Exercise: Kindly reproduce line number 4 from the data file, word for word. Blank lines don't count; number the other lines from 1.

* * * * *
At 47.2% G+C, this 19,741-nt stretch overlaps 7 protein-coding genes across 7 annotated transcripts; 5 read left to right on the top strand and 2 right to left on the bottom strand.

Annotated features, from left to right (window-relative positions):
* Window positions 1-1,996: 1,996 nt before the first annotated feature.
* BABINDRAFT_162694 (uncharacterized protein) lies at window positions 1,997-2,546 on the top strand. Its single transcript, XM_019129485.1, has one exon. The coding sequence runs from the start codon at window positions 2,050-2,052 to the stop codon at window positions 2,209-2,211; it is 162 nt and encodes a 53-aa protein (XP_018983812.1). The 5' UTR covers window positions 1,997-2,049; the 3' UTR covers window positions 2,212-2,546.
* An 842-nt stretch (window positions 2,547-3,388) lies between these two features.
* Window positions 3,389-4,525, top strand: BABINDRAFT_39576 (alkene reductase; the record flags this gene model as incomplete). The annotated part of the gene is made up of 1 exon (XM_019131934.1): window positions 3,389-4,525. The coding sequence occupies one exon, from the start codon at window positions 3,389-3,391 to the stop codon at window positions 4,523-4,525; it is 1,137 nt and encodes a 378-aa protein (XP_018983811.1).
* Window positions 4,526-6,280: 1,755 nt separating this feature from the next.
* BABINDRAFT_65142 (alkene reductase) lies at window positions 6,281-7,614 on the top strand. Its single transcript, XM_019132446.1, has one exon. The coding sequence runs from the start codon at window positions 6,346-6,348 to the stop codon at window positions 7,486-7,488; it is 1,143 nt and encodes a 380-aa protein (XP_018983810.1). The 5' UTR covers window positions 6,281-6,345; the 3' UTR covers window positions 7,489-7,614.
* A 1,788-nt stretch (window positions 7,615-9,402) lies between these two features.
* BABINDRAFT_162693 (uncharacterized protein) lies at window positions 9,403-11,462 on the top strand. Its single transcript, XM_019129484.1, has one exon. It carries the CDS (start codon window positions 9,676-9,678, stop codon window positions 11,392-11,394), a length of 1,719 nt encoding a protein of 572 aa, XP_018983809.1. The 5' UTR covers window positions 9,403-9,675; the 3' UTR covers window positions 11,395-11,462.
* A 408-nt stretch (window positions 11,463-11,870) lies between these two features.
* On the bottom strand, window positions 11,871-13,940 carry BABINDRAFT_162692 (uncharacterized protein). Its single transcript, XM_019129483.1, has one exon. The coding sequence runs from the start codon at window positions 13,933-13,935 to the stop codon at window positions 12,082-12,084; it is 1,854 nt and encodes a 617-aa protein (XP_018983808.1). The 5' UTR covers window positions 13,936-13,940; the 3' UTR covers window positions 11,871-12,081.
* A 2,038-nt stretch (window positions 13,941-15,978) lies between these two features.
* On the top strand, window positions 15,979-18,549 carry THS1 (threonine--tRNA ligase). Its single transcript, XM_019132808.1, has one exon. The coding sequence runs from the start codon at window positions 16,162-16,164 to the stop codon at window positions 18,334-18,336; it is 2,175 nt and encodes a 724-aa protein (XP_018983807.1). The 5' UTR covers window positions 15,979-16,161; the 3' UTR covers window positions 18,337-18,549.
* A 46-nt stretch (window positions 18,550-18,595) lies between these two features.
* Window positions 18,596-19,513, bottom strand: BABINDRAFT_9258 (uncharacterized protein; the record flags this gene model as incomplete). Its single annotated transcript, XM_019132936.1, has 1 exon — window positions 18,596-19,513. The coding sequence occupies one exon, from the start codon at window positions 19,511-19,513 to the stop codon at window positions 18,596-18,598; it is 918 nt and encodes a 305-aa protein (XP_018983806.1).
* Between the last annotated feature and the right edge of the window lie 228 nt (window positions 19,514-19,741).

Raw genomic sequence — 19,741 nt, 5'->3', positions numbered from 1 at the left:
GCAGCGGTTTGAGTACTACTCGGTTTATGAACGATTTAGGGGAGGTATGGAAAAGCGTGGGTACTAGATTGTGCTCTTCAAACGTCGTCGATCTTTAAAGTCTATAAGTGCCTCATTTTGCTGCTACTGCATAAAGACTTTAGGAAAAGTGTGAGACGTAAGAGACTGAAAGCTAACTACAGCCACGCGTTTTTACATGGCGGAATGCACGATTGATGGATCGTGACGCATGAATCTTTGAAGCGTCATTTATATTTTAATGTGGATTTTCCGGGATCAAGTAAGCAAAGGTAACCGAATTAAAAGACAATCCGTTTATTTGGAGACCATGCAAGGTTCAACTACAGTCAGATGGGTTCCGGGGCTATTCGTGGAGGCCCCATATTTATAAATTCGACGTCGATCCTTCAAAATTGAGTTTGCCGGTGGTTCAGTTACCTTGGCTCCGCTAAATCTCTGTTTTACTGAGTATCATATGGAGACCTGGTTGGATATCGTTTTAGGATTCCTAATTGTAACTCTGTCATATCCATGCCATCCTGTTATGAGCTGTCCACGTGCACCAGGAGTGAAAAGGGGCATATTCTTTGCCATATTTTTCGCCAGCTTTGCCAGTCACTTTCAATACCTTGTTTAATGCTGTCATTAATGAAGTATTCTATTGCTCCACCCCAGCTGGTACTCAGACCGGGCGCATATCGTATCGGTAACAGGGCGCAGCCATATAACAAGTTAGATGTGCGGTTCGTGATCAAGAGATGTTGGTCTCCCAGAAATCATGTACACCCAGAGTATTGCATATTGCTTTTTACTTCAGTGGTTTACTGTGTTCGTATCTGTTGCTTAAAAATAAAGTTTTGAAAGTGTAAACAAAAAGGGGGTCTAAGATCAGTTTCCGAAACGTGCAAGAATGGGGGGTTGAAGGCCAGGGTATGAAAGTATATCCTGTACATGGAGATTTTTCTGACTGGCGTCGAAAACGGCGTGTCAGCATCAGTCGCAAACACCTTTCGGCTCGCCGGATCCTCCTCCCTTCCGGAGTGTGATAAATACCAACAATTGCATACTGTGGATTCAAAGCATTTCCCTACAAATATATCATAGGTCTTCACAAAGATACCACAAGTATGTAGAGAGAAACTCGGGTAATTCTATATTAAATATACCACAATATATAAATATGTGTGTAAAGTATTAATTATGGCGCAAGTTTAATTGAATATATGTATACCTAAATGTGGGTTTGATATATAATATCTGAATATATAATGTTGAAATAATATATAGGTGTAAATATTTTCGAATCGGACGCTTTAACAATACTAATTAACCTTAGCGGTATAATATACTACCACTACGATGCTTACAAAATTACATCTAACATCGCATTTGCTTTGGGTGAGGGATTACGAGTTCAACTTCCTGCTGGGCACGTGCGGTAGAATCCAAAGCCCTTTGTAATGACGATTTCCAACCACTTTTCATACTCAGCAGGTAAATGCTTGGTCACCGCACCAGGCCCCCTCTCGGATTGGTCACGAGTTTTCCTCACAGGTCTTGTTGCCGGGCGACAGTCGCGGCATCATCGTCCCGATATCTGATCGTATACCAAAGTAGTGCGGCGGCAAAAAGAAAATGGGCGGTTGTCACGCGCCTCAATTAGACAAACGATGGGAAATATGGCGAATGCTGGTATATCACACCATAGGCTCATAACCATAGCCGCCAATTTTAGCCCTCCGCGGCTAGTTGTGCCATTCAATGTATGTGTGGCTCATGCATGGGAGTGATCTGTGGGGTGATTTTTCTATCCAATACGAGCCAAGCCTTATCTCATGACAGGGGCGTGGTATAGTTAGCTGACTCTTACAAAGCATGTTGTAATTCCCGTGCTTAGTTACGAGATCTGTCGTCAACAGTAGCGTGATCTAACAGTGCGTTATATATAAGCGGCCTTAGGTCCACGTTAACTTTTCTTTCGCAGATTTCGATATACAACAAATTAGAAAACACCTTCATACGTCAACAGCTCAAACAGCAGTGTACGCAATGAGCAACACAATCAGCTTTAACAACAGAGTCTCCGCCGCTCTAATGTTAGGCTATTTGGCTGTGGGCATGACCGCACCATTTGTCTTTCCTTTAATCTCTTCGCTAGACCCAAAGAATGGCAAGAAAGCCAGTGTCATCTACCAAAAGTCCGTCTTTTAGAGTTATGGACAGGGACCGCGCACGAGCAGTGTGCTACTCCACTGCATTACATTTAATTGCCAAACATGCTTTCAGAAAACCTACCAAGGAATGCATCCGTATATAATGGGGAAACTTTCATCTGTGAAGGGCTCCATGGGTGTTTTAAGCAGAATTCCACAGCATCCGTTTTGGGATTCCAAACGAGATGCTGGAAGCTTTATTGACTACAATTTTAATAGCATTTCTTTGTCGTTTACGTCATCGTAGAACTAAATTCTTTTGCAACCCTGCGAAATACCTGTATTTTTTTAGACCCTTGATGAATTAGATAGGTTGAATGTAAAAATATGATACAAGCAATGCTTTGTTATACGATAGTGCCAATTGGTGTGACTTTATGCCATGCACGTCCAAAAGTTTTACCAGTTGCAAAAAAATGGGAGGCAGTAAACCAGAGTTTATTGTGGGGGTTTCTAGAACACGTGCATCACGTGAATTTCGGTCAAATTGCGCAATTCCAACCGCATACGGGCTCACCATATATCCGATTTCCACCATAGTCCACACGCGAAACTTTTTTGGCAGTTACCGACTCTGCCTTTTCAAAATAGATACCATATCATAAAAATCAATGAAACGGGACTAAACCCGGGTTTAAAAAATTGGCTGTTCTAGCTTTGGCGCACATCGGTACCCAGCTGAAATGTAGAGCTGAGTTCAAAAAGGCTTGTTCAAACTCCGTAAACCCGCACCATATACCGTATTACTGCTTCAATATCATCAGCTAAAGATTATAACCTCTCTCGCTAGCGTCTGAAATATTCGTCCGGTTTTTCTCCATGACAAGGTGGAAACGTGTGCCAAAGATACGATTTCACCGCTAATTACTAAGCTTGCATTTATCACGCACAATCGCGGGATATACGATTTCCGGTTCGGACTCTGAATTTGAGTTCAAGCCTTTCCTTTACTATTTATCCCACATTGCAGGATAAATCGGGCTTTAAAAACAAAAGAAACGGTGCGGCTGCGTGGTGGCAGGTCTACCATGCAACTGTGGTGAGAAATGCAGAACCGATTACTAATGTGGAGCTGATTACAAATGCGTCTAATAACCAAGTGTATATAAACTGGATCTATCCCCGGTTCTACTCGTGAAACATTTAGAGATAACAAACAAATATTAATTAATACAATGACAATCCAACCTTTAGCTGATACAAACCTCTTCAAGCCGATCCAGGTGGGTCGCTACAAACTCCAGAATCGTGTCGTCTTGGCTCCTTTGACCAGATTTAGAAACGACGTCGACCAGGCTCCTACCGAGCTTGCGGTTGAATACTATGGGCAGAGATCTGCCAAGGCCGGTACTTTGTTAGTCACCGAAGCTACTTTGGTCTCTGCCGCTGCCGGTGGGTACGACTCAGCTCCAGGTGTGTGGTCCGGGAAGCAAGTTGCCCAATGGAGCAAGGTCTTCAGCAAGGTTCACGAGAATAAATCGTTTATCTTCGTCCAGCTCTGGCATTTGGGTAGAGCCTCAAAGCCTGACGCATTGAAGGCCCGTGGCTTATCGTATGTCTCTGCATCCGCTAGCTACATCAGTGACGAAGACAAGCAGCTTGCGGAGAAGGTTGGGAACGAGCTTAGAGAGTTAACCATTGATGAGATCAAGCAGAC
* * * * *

* BABINDRAFT_162694 (uncharacterized protein) lies at window positions 1,997-2,546 on the top strand. Its single transcript, XM_019129485.1, has one exon. The coding sequence runs from the start codon at window positions 2,050-2,052 to the stop codon at window positions 2,209-2,211; it is 162 nt and encodes a 53-aa protein (XP_018983812.1). The 5' UTR covers window positions 1,997-2,049; the 3' UTR covers window positions 2,212-2,546.